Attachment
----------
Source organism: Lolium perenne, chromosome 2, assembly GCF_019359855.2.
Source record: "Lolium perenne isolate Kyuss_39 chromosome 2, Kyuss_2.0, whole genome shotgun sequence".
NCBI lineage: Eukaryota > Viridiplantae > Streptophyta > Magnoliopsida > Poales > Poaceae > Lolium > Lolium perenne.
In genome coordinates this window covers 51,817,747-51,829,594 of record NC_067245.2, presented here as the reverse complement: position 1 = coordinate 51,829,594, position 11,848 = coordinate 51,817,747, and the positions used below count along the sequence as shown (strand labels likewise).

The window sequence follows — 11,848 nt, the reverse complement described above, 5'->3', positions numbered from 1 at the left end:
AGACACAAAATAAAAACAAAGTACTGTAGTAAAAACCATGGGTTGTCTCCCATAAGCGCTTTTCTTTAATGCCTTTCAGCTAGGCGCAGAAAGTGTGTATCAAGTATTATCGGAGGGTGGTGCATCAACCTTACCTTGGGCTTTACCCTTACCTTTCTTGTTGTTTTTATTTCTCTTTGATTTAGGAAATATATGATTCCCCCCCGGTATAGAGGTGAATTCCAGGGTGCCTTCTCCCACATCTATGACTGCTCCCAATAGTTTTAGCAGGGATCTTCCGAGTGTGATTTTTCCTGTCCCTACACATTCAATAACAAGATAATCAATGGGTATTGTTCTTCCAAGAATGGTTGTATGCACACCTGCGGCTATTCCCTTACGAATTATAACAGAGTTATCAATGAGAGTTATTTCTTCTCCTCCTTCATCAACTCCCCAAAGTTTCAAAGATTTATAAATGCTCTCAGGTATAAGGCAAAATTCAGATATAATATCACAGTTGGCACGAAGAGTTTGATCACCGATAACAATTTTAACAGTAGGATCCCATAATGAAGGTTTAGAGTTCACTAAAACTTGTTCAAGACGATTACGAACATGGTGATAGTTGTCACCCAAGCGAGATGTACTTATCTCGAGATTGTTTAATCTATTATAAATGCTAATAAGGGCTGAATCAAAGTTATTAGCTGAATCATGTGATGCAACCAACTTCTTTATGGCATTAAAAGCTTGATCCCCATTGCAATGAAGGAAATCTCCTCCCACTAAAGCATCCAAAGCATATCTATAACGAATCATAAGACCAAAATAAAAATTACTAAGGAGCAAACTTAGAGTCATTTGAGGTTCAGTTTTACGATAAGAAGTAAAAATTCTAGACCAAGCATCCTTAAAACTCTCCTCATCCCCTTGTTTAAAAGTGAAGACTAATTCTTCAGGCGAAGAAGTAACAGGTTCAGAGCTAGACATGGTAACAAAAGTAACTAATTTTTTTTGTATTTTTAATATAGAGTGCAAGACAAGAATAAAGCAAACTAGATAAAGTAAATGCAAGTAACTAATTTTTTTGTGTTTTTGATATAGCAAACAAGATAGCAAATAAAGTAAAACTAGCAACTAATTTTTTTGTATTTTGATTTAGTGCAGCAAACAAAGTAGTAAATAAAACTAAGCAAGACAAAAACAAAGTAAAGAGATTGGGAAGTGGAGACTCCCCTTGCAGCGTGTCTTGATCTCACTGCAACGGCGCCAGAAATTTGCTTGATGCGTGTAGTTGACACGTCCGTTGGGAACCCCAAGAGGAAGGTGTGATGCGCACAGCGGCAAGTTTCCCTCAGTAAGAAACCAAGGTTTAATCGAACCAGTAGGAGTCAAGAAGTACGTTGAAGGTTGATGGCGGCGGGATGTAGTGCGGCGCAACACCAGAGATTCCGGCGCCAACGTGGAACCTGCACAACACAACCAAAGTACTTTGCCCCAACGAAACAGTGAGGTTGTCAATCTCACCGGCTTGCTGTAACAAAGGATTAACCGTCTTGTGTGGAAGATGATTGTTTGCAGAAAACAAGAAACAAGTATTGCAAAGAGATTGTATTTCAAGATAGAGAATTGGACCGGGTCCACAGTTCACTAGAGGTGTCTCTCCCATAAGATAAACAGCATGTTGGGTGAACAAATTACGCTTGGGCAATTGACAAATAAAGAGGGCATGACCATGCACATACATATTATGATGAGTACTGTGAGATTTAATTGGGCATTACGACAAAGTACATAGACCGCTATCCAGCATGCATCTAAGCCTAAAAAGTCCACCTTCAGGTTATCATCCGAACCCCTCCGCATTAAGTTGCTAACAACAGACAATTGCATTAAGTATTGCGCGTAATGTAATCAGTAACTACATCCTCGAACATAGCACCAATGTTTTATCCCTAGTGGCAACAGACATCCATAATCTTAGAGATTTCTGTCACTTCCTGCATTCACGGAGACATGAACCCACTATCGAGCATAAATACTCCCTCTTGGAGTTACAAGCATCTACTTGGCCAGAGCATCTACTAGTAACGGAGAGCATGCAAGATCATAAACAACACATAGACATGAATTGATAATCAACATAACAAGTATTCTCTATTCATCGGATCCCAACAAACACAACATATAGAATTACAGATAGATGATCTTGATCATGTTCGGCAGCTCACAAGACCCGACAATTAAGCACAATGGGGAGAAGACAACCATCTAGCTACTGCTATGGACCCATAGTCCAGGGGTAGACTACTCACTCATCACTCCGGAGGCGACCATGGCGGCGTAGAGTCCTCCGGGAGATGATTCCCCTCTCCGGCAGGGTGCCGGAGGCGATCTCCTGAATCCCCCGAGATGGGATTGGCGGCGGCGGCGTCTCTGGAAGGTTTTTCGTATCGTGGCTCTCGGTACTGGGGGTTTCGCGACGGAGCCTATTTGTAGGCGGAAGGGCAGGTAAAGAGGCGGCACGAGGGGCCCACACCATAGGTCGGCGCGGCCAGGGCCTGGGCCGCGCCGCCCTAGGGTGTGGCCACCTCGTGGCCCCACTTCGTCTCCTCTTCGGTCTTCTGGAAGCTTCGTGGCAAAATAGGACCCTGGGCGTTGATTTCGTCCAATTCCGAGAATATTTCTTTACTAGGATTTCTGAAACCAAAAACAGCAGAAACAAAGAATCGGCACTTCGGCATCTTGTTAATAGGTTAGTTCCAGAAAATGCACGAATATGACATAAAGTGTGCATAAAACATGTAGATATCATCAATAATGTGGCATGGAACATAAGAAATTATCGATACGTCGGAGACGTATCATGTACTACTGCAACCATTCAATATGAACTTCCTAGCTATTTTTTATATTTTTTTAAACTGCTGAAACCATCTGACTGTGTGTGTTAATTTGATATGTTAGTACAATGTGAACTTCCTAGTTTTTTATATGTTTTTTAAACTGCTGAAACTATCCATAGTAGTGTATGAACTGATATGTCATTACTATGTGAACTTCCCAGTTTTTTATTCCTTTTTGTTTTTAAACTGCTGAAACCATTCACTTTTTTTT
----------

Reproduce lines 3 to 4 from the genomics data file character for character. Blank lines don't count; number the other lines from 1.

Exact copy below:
NCBI lineage: Eukaryota > Viridiplantae > Streptophyta > Magnoliopsida > Poales > Poaceae > Lolium > Lolium perenne.
In genome coordinates this window covers 51,817,747-51,829,594 of record NC_067245.2, presented here as the reverse complement: position 1 = coordinate 51,829,594, position 11,848 = coordinate 51,817,747, and the positions used below count along the sequence as shown (strand labels likewise).